Insurance News

P-C Underwriting Environment Improving

Posted on: March 14, 2009

The insurance “underwriting environment is improving,” with rates on the rise, according to Evan Greenberg, chairman and chief executive officer of ACE Ltd., which reported a sharp decline in net income but a sparkling 87 combined ratio for last year’s final quarter.

Mr. Greenberg noted that fourth-quarter 2008 net income of only $20 million, or 6 cents per share—compared with $572 million, or $1.69 per share a year earlier—was marred by $440 million of other-than-temporary impairment charges (accounting charges related to investments) and poor performance in the life reinsurance business of his Zurich-based carrier.

“The fourth quarter [of 2008] was a difficult finish to a difficult year for all financial services companies—ACE included,” Mr. Greenberg said. But he pointed out that given the turbulence in financial markets and the economic environment generally, “on an operating basis, ACE had a good quarter,” with property-casualty and accident and health operations both performing well.

Overall, ACE’s after-tax operating income—excluding realized losses from investments—fell 10 percent to $624 million in the quarter. Full-year operating income was $2.6 billion, dropping 4 percent from 2007. Mr. Greenberg noted that fourth-quarter operating income benefited from $250 million worth of prior-period loss reserve development.

Commenting on the overall underwriting result—an 87 combined ratio for the quarter, which translates into a pre-tax profit figure of $349 million—he said that “in our judgment, it is simply an excellent result.”

Offering some commentary on current market dynamics to support his view that the “underwriting environment in improving,” Mr. Greenberg said rates firmed throughout the fourth quarter and continued to do so into January.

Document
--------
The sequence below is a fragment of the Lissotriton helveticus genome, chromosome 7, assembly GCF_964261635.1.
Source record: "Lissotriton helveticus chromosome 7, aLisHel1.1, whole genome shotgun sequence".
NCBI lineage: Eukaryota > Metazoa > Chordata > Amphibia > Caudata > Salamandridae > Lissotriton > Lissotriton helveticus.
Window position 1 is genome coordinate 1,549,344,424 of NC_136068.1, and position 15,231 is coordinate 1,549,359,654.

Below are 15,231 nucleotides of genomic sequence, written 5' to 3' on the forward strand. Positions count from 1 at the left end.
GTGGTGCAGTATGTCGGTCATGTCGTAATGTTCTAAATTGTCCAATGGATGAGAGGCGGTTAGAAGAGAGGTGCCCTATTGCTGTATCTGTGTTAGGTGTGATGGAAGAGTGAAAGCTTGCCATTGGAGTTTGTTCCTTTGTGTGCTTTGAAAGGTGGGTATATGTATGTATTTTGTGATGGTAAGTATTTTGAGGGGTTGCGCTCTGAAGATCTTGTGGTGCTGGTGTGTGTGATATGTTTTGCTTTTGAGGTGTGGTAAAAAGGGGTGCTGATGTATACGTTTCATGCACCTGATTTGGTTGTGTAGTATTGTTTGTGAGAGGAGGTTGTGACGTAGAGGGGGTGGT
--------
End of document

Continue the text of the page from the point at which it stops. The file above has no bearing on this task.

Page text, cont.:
“Globally, for the business we renewed through the quarter, rates went from minus-6 percent in the third quarter to flat in the fourth quarter,” he reported.

“While still choppy, the overall market is moving and reacting to a need to raise rates, but not as fast as we are,” he said, identifying large-account and catastrophe-exposed property insurance business as well as excess and surplus casualty as areas where prices are still inadequate.

Later, offering more specifics on U.S. business, Mr. Greenberg said accounts produced by retail brokers went from an average rate cut of 3.5 percent in October to a hike of 5 percent in January, while wholesaler-produced business went from a drop of 5 percent in October to a raise of 5 percent in January.

“In North America, we have substantially more opportunity to quote business as a result of market turmoil,” he added. “In those lines where rates are adequate, we are benefiting from the weakness of others by improving our position on accounts—moving into primary lead or a first-excess position,” citing as examples some excess casualty accounts, as well as directors and officers, environmental and medical liability business.

Mr. Greenberg noted that while rate-to-exposure measures are improving in many p-c lines, exposure is declining as a result of the recession. Potentially, “this means better [profit] margins, but not necessarily more premium,” he observed.

Asked to comment on whether pricing discipline exercised by ACE would impact premium volume, Mr. Greenberg said there are “two flavors” of clients—those willing to pay more for quality and security, and those instead going to other carriers to save premium dollars. He also cited a “flight to quality” in lines such as D&O, where service capabilities and long-term market presence matter.

In “pure commodity” lines, however, where “you put up capacity and a price, and there are 20 guys who do it,” clients will just take the lower price. “I understand it,” Mr. Greenberg said, noting that with recessionary pressures weighing heavily on many customers, “they view insurance as another expense, and they want to pay as little as possible for it.”

In those situations, ACE is maintaining price discipline but trying to offer cheaper alternatives—such as policies with deductibles, coinsurance or coverage changes—to keep premiums within client budgets. “You’ve got to recognize the times you’re in,” he said.

Copyright © 2009 by National Underwriter Property & Casualty Magazine.

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